How can a loving God command the slaughter of the inhabitants of Canaan

by the children of Israel in the Old Testament (The Herem)?


The Bible’s answer to this is found in the book of Genesis. God showed Abraham the future of his descendants in a vision, explaining that they would return to the promised land of Canaan only after four hundred years in Egypt, as the Amorites “would not be ripe for punishment until then” (Gen. 15:13-16).

In other words, God would not carry out the death penalty on the wicked inhabitants of Canaan until it was fully appropriate, even though this would involve great suffering by the descendants of Abraham being detained in Egypt under a vicious regime (Exod. 2:23).

What does the phrase ‘ripe for punishment’ mean? This is discussed in the following chapters in Genesis. God can do anything he wants, even making the barren Sarah fertile in old age (Gen. 18:14). Or can he? Surely the judge of all the world can only do what is just, Abraham points out a few verses later in his debate with God over Sodom (Gen. 18:25). He cannot act unjustly!

Abraham is shown to be right. Even though the inhabitants of Sodom are seen to be unspeakably wicked, God’s angel “cannot” act in judgment until the morally compromised Lot and his family are out of the area (19:22). Only then are the cities destroyed.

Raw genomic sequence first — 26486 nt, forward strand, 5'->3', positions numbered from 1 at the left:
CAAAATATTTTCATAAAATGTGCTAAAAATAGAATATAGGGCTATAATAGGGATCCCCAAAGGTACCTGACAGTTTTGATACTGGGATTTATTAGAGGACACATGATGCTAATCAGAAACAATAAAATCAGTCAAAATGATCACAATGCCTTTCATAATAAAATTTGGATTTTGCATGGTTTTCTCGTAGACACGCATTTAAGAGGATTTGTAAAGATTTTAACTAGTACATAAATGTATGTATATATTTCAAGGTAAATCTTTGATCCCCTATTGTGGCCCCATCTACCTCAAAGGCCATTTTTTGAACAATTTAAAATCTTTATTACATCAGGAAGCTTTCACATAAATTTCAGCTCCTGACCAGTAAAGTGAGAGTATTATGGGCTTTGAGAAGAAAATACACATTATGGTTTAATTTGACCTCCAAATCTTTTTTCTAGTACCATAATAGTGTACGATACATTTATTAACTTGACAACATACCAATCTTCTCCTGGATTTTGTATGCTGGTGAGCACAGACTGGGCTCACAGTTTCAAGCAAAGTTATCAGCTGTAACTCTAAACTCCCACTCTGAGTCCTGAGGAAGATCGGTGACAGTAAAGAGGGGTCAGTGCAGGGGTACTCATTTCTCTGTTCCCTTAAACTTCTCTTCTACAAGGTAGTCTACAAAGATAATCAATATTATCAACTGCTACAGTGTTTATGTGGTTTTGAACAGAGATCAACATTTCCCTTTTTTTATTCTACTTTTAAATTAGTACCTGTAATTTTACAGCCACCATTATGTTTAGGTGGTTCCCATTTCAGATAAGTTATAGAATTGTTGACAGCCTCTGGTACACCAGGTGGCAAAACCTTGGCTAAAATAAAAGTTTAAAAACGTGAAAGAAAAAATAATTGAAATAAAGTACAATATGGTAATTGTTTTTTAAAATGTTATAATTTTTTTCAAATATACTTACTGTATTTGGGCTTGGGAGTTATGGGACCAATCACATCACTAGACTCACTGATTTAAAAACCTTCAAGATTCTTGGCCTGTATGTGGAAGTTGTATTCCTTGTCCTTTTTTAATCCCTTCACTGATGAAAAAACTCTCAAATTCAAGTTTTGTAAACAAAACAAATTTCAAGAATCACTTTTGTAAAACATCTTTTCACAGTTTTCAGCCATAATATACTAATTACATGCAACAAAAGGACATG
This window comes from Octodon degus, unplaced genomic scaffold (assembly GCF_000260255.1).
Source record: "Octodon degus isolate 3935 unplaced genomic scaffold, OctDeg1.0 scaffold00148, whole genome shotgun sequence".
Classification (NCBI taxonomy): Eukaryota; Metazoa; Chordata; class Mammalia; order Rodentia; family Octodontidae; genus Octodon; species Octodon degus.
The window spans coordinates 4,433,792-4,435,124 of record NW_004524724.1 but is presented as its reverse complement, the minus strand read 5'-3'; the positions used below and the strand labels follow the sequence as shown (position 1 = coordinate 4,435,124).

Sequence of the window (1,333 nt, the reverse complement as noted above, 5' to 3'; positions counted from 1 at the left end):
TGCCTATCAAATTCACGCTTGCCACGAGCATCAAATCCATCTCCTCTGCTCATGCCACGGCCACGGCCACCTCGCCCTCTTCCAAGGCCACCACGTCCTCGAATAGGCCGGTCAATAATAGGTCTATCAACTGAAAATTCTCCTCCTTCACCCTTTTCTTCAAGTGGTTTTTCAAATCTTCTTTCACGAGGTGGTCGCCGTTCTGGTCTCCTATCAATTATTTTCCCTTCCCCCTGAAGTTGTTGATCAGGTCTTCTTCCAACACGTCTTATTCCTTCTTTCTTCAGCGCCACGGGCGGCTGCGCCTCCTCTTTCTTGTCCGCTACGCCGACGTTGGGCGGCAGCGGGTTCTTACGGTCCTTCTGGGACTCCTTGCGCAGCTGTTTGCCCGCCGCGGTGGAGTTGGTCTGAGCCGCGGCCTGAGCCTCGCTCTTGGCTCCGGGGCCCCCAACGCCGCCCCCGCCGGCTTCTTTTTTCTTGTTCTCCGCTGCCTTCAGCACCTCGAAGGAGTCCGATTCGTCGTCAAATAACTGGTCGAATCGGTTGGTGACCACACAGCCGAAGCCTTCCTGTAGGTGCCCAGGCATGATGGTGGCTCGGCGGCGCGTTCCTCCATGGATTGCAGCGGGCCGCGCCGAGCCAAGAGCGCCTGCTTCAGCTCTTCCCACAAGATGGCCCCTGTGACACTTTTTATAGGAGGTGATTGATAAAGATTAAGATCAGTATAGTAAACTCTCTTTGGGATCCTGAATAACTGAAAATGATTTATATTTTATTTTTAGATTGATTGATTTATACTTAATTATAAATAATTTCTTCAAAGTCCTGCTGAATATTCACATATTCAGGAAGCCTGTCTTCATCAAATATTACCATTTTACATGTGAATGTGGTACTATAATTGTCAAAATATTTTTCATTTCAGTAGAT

It turns out later that the destruction of the wicked people of Canaan is to be carried out by God’s chosen people, the descendants of Abraham. Will this help them grasp the seriousness of sin? It appears not, because by the time we reach Judges 19, the Israelites are no better than the inhabitants they have replaced. Their godless behaviour will eventually lead to the exile.

You may ask, why does a loving God kill people at all for bad behaviour? Genesis replies that the death penalty is automatic for people who disobey God (2:17). We are all under it. In short, the whole book is about the struggle between good and evil and how people can be rescued from it. How contemporary is that?

In due time, God himself would accept the death penalty on the cross on our behalf, to deal with sin and wickedness in human beings once and for all, which is first hinted at in Genesis 3:15. Great news!

So a careful reading of Genesis shows that the Herem is not inconsistent with the God who “has no desire for the death of a sinner, but rather that he should turn from his wickedness and live (Ezek. 33:11)”.

David Pennant, Woking, UK